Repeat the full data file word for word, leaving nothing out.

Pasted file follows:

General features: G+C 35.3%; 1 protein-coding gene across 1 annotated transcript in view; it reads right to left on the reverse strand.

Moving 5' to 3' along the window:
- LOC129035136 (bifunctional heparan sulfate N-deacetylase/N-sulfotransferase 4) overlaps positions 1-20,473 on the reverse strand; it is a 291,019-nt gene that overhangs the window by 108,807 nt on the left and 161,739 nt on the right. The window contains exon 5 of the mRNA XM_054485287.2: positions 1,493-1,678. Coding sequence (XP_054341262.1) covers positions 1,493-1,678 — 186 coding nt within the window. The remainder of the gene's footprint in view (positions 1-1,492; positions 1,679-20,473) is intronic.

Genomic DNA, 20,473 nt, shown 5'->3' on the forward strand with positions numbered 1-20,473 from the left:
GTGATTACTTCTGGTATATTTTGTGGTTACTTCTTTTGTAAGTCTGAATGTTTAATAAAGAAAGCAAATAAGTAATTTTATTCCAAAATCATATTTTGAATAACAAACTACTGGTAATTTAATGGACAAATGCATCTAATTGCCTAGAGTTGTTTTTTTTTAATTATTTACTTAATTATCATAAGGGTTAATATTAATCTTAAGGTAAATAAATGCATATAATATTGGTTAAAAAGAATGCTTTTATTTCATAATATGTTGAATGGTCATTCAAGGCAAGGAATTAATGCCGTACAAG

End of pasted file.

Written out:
General features: G+C 35.3%; 1 protein-coding gene across 1 annotated transcript in view; it reads right to left on the reverse strand.

Moving 5' to 3' along the window:
- LOC129035136 (bifunctional heparan sulfate N-deacetylase/N-sulfotransferase 4) overlaps positions 1-20,473 on the reverse strand; it is a 291,019-nt gene that overhangs the window by 108,807 nt on the left and 161,739 nt on the right. The window contains exon 5 of the mRNA XM_054485287.2: positions 1,493-1,678. Coding sequence (XP_054341262.1) covers positions 1,493-1,678 — 186 coding nt within the window. The remainder of the gene's footprint in view (positions 1-1,492; positions 1,679-20,473) is intronic.

Genomic DNA, 20,473 nt, shown 5'->3' on the forward strand with positions numbered 1-20,473 from the left:
GTGATTACTTCTGGTATATTTTGTGGTTACTTCTTTTGTAAGTCTGAATGTTTAATAAAGAAAGCAAATAAGTAATTTTATTCCAAAATCATATTTTGAATAACAAACTACTGGTAATTTAATGGACAAATGCATCTAATTGCCTAGAGTTGTTTTTTTTTAATTATTTACTTAATTATCATAAGGGTTAATATTAATCTTAAGGTAAATAAATGCATATAATATTGGTTAAAAAGAATGCTTTTATTTCATAATATGTTGAATGGTCATTCAAGGCAAGGAATTAATGCCGTACAAG